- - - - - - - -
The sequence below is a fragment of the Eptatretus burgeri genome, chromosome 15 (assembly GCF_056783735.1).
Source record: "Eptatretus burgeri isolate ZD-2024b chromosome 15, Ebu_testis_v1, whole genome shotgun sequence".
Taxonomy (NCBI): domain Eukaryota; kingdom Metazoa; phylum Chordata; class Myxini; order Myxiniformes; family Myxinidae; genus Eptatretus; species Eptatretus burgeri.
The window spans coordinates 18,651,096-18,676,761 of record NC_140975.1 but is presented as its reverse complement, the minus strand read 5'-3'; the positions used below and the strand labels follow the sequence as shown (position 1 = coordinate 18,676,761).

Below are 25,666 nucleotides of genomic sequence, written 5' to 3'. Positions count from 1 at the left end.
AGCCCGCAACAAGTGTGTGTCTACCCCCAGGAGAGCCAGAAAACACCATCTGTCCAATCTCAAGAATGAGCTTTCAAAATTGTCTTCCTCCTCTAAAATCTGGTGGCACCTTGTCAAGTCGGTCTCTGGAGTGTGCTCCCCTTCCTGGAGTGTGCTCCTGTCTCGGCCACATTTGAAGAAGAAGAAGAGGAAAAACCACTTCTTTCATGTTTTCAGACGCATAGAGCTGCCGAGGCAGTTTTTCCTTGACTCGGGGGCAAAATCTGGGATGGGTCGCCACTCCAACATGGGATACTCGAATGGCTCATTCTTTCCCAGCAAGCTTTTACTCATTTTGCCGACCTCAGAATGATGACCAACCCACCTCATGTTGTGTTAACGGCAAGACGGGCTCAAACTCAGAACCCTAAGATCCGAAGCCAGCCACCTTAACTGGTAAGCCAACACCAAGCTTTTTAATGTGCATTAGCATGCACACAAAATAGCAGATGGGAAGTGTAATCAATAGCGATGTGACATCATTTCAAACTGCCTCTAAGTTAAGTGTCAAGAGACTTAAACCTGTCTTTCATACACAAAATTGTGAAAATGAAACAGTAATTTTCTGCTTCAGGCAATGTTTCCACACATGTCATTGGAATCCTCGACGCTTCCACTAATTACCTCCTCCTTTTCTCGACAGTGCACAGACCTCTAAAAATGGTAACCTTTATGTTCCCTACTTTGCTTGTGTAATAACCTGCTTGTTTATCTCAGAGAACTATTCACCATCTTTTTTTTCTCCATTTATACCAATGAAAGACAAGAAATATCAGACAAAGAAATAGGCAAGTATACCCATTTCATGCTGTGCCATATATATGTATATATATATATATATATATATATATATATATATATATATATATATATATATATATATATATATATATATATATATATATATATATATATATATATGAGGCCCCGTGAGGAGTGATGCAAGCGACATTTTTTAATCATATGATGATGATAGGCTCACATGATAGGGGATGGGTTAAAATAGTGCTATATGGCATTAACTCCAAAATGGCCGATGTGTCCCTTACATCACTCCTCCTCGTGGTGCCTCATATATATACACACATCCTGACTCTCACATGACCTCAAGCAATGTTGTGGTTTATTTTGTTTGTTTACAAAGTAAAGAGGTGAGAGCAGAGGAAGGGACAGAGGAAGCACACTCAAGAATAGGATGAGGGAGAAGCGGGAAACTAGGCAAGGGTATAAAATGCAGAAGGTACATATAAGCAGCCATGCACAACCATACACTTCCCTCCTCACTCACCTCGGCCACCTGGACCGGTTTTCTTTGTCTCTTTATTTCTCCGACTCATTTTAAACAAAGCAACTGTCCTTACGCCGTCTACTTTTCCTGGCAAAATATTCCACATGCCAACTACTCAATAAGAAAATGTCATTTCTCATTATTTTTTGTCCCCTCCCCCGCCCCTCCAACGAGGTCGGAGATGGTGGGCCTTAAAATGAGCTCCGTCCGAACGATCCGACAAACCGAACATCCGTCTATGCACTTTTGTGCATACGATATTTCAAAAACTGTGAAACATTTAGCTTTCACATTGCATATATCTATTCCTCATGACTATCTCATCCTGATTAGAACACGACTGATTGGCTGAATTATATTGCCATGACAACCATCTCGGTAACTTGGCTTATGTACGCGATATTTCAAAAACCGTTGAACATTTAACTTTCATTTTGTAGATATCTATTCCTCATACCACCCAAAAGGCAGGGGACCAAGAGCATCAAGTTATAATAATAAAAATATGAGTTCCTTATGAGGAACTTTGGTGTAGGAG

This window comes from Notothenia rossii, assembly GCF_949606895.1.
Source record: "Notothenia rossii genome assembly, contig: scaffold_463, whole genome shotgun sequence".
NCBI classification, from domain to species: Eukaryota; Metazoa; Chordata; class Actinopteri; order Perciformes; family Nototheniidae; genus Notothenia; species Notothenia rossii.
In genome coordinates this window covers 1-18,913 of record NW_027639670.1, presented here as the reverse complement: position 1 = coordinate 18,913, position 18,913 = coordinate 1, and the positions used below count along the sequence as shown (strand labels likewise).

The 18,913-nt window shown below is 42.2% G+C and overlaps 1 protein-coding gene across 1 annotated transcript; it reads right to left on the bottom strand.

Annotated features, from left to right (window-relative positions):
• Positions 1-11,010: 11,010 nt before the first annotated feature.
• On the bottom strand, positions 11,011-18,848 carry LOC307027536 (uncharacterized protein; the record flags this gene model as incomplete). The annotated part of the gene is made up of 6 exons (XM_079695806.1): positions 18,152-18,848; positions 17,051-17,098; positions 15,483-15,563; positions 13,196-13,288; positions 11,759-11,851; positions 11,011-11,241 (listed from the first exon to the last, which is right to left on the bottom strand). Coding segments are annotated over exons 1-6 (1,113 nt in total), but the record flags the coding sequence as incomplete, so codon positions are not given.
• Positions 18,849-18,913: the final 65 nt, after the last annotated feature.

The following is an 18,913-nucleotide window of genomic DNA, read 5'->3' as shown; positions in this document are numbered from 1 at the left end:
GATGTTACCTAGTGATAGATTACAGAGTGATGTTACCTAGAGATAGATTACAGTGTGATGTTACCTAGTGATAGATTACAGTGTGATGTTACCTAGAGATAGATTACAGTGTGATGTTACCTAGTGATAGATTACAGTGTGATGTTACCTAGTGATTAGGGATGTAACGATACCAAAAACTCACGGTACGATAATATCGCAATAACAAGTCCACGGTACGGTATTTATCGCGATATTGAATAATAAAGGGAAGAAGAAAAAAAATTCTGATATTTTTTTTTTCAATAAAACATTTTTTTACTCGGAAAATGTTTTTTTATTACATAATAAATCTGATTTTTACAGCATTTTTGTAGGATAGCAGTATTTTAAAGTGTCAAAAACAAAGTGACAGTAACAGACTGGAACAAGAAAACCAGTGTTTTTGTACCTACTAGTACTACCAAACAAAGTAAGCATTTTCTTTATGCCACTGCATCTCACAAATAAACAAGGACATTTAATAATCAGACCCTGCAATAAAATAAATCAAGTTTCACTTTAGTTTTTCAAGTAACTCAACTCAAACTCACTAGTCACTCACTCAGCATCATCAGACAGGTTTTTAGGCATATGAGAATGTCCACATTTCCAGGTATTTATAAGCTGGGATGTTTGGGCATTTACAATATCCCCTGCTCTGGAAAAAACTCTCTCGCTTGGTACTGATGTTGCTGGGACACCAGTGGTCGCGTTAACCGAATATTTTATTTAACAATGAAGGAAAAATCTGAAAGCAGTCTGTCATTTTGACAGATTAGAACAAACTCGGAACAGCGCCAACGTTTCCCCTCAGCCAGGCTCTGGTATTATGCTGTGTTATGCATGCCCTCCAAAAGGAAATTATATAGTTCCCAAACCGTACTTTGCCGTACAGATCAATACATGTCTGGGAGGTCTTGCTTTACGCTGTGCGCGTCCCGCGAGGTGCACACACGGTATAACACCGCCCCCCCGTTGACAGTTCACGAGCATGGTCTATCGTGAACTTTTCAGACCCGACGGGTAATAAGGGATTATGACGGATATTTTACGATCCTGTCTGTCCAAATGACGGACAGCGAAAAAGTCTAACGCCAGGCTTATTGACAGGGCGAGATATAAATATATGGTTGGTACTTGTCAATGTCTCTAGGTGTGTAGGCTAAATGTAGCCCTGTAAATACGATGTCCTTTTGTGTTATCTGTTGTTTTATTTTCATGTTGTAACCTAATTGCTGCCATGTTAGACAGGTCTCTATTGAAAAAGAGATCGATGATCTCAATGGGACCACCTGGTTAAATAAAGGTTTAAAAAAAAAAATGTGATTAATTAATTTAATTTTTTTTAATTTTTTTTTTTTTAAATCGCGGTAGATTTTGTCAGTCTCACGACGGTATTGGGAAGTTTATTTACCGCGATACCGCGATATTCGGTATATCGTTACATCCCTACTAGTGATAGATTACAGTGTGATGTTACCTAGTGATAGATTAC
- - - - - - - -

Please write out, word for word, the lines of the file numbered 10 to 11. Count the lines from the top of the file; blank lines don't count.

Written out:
In genome coordinates this window covers 1-18,913 of record NW_027639670.1, presented here as the reverse complement: position 1 = coordinate 18,913, position 18,913 = coordinate 1, and the positions used below count along the sequence as shown (strand labels likewise).

The 18,913-nt window shown below is 42.2% G+C and overlaps 1 protein-coding gene across 1 annotated transcript; it reads right to left on the bottom strand.